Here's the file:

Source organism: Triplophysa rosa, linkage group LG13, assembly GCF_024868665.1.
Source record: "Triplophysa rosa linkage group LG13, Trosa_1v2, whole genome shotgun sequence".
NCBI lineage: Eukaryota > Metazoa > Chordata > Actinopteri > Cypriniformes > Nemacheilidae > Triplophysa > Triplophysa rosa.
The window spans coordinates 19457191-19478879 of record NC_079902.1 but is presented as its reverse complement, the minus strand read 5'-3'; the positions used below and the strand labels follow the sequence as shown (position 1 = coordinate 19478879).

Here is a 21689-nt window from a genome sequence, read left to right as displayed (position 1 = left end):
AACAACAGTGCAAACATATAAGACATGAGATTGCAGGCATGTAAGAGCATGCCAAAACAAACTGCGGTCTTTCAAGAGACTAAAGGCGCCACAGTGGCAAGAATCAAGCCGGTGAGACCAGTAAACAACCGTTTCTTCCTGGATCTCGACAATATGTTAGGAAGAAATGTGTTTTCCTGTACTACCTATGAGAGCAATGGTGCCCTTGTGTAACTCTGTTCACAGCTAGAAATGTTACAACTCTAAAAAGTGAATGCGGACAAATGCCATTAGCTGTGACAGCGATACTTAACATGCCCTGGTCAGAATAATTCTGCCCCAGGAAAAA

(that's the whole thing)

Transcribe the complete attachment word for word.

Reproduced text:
Source organism: Triplophysa rosa, linkage group LG13, assembly GCF_024868665.1.
Source record: "Triplophysa rosa linkage group LG13, Trosa_1v2, whole genome shotgun sequence".
NCBI lineage: Eukaryota > Metazoa > Chordata > Actinopteri > Cypriniformes > Nemacheilidae > Triplophysa > Triplophysa rosa.
The window spans coordinates 19457191-19478879 of record NC_079902.1 but is presented as its reverse complement, the minus strand read 5'-3'; the positions used below and the strand labels follow the sequence as shown (position 1 = coordinate 19478879).

Here is a 21689-nt window from a genome sequence, read left to right as displayed (position 1 = left end):
AACAACAGTGCAAACATATAAGACATGAGATTGCAGGCATGTAAGAGCATGCCAAAACAAACTGCGGTCTTTCAAGAGACTAAAGGCGCCACAGTGGCAAGAATCAAGCCGGTGAGACCAGTAAACAACCGTTTCTTCCTGGATCTCGACAATATGTTAGGAAGAAATGTGTTTTCCTGTACTACCTATGAGAGCAATGGTGCCCTTGTGTAACTCTGTTCACAGCTAGAAATGTTACAACTCTAAAAAGTGAATGCGGACAAATGCCATTAGCTGTGACAGCGATACTTAACATGCCCTGGTCAGAATAATTCTGCCCCAGGAAAAA